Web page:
Five ICA members answer our short Q&A about why they joined the ICA and what ICA membership means to them.
NICOLA LAURENT, ICA member since 2016, NPP alumni
Project Archivist, Find & Connect web resource, eScholarship Research Centre, University of Melbourne
Special Committee: Section on University and Research Institution Archives (SUV)
Why did you join the ICA? I joined the ICA in early 2016 after hearing about the ICA New Professional Programme (NPP) and the opportunity to become a member of that year’s programme and receive a bursary to attend the ICA Congress to be held in Seoul that year.
How has being an ICA member benefited you? Being an ICA member has given me so many opportunities and provided me with an international network of colleagues to learn from and grow with. I have been able to enhance my skill set as a result of being a member of the NPP, and later, the Section on University and Research Institution Archives (SUV). Becoming part of the ICA has given me the opportunity to present to international audiences - improving my presentation skills, to advocate on behalf of the needs of new professionals globally within the archival community, meet and attend presentations by archivists from all corners of the world, improve my communication skills through the authoring of articles for ICA Flash, administering the SUV blog, running the NPP Facebook page. Overall being an ICA member has opened my eyes to global archival issues and enhanced my confidence, meaning I have the conviction in myself to support and advocate for topics I find important.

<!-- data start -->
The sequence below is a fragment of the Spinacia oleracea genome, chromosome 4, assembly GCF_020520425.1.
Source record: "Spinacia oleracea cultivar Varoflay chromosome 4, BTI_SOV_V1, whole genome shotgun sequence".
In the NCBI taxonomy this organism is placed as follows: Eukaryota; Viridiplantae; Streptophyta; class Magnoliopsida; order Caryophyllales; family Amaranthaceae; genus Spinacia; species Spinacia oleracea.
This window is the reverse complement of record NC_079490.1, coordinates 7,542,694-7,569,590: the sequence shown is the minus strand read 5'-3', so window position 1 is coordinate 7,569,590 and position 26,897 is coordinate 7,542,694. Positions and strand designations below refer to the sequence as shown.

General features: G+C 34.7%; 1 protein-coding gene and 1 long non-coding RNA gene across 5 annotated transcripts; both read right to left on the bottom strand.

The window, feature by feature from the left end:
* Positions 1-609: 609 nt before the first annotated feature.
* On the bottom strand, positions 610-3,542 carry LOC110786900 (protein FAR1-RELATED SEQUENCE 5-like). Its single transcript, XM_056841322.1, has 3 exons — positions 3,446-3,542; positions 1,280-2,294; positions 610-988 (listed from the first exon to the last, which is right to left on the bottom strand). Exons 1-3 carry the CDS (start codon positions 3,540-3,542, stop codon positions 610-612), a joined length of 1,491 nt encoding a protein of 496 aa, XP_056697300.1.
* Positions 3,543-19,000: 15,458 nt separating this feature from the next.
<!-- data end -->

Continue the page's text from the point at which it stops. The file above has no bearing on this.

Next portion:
What do you like most about being an ICA member? It would be a lie not to say the opportunity for international travel and to hear and meet some of the most distinguished speakers in our community is one of the things I like most about being an ICA member. But really, I would say the highlight has been connecting (online as much as in person) with the incredible and friendly international archival community. It is a gift that keeps on giving.
Why would you recommend the ICA to new professionals? I encourage all new professionals to join the ICA because it can open doors you didn’t even know existed. Even if you are unable to become part of the programme you can get involved with the sections or expert groups. There are always opportunities, but becoming a member of the ICA shouldn’t be about what the ICA can do for you, most of the opportunities come when you start thinking about what you can do for it. Become a member, send an email to the section or group you are most interested in and get involved.
SHARON ALEXANDER-GOODING, ICA member since 1994, current NPP Conference Buddy
University Archivist, The University of the West Indies (UWI)